Moreover, as Christians, our response to these floats should always take into account the incredibly deep wounds the Church has inflicted on the LGBTQ community. If we are asking, “Do these photos offend me?” we are asking the wrong question. The right questions are, “What do these depictions represent to the LGBTQ community? What can the Church learn from these people about who we have been, who we want to be, and how we can become more faithful? How can we enter into conversation with them so that we can learn and grow together? How can we be a force of healing for this community? How can we better celebrate, embrace, and honor homoeroticism and LGBTQ persons as divine, holy, sacred, and beautiful gifts?”

The Church has truly, spectacularly failed on the issue of human sexuality – it has treated sexuality as a shameful, fearful, oppressive taboo to be repressed and denounced. The Church’s diseased, sinful treatment of sexuality has contributed to incredible sexism, heterosexism, and violence. If it is to remain relevant to humanity, the Church MUST produce a powerful, compelling, liberative, salvific, healing, intelligent approach to human sexuality, one which celebrates homoeroticism as a natural part of life, and embraces human sexuality as divine and beautiful.

 

Trelawney Grenfell-Muir is an adjunct professor in the Department of Conflict Resolution, Human Security, and Global Governance with a specialization in Cross-Cultural Conflict at the University of Massachusetts, Boston. She holds an M.Div. from the Boston University School of Theology with a concentration in Religion and Conflict, and a Ph.D. in Conflict Studies and Religion with the University Professors Program at Boston University. She was a fellow at the Institute of Culture, Religion, and World Affairs and at the Earhart Foundation. Grenfell-Muir has conducted field research in situations of ongoing conflict in Syria, Lebanon, and Northern Ireland. Her dissertation explores the methodology, constraints, and effectiveness of clergy peacebuilders in Northern Ireland. She has been an invited speaker in community settings and at MIT, Boston University, Tufts, and Boston College on topics of gender violence, economic injustice, and religious or ethnic conflicts and has also moderated panels on genetic engineering, cloning, and other bioethics issues.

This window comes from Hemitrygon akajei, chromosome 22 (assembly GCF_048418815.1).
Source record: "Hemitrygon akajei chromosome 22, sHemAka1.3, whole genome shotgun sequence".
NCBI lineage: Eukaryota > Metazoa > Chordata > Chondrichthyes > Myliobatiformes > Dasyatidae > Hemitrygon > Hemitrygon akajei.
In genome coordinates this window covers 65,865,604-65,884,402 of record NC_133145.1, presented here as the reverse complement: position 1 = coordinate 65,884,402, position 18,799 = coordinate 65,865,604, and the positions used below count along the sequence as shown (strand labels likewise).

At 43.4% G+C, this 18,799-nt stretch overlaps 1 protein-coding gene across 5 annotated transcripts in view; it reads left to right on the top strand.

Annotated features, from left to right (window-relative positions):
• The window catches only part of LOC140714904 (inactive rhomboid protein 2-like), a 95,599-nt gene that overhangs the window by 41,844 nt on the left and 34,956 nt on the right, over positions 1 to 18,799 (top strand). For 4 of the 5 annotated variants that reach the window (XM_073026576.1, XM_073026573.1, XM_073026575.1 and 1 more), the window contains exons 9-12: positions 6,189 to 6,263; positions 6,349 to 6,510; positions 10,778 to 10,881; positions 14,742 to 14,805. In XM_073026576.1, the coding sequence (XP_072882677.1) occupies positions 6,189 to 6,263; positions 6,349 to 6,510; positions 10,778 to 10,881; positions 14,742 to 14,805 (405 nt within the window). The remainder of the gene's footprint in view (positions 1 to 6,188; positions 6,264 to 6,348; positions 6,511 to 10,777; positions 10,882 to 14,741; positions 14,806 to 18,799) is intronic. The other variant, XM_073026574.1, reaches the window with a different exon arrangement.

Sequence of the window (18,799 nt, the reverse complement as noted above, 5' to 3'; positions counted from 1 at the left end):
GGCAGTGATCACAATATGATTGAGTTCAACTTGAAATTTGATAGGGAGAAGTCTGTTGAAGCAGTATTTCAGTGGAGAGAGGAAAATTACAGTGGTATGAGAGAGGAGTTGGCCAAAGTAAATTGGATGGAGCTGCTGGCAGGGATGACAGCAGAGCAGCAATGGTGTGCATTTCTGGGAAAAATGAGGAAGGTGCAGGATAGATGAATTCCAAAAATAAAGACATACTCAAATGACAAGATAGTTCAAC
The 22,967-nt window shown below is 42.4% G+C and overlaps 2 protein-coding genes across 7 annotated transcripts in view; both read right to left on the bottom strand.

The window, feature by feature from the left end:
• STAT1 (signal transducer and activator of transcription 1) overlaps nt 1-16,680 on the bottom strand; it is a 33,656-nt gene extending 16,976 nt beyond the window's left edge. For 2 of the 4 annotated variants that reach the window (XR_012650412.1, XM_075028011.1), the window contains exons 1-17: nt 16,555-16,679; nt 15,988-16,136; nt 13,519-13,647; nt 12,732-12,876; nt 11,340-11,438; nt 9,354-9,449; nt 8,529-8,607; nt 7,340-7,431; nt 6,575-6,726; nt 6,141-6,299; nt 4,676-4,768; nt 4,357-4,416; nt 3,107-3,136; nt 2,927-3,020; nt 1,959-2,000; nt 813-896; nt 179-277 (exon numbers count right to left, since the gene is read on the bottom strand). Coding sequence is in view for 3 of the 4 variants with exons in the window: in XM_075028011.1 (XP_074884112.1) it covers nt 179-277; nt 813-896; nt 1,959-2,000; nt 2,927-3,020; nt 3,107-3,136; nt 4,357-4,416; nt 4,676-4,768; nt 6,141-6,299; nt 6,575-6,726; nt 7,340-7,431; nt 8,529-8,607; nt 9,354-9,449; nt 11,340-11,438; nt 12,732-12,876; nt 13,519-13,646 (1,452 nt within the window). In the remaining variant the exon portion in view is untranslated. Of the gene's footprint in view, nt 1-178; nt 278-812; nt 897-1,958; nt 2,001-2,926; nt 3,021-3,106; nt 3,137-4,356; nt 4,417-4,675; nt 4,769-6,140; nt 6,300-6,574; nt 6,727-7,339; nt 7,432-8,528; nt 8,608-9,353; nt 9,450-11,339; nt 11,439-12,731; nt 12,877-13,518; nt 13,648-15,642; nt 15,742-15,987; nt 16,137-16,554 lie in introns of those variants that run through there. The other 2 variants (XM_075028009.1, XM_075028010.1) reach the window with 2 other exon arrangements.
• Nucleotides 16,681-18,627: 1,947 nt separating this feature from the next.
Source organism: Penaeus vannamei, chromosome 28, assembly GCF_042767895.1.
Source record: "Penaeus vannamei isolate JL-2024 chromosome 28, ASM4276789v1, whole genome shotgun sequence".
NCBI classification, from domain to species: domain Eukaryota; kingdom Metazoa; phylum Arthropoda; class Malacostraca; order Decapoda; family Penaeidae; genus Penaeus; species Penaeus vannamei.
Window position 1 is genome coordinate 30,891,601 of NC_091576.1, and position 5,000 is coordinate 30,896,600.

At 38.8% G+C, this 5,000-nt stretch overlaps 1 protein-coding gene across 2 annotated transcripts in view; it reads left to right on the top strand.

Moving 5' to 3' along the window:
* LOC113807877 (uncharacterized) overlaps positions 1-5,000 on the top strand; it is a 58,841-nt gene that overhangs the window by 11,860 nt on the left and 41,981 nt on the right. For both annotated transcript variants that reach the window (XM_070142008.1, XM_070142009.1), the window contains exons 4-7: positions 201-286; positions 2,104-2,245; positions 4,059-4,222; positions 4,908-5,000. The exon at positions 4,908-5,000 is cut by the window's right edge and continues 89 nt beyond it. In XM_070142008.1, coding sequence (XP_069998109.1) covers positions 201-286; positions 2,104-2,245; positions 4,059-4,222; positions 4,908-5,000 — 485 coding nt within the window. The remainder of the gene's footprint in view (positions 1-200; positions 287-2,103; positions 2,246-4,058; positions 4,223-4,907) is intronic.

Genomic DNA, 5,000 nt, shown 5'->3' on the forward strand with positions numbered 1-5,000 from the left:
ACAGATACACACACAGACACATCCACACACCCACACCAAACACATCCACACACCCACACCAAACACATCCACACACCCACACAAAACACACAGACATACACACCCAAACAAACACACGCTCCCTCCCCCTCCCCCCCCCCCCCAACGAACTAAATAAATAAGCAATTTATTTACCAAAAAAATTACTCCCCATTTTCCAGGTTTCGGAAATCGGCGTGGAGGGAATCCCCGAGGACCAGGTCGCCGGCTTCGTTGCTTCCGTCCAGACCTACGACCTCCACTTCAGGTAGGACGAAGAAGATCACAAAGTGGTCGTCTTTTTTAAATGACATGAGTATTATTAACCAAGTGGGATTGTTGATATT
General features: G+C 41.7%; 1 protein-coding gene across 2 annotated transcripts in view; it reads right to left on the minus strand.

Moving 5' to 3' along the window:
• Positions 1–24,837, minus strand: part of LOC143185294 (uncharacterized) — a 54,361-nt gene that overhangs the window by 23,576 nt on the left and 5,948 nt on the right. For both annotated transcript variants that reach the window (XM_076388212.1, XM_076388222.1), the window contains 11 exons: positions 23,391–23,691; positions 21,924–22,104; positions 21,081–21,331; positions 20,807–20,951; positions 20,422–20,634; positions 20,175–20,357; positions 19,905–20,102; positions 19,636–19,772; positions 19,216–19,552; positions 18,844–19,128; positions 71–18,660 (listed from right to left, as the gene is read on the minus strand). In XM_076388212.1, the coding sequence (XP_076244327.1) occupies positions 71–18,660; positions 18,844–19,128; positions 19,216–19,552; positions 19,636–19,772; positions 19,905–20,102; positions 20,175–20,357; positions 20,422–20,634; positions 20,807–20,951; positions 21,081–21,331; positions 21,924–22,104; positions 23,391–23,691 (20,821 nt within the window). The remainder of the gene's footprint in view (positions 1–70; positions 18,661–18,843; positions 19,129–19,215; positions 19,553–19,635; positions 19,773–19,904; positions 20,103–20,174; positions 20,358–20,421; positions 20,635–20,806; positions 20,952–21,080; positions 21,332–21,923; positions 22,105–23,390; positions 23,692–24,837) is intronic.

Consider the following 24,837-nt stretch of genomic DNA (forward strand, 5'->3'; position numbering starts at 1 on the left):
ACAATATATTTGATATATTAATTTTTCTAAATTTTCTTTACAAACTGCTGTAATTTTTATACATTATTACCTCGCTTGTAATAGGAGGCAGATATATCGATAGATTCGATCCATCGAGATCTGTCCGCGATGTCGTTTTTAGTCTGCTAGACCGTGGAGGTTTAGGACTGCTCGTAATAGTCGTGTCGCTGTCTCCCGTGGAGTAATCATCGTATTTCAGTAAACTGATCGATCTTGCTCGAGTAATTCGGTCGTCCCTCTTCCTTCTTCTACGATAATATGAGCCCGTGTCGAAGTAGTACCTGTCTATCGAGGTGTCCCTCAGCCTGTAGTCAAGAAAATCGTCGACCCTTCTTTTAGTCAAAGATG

Advertisements


Categories: Activism, Christianity, Eroticism, Jesus, LGBTQ

Tags: , , , , , , ,

19 replies

  1. I’m sorry, but those people look like they’re participating in a boycott of the Catholic Church, which worships the Man/God, Jesus. Bringing gender confusion into the life of Jesus is a lie. How could God Incarnate be confused about gender; He created two and only two genders. We know this from the Bible, which tells about the Great Flood that destroyed humankind because people’s thoughts were always evil continually. Even the children were destroyed. They were being taught lies from their mothers and fathers. Lies that presumably had to do with reproduction because of how the rest of the story goes about the ark that carried righteous Noah and his family away from the flood that God told him would come and destroy the world’s evil people.

    When Noah brought the animals into the ark, he brought a male and a female of each kind. Then, forty days later, the ark settled on Mount Ararat and the rainbow came out, signifying that God would never again punish mankind with a flood. God didn’t direct Noah to take two males or two females of each species, He directed him to take a male and a female of each animal.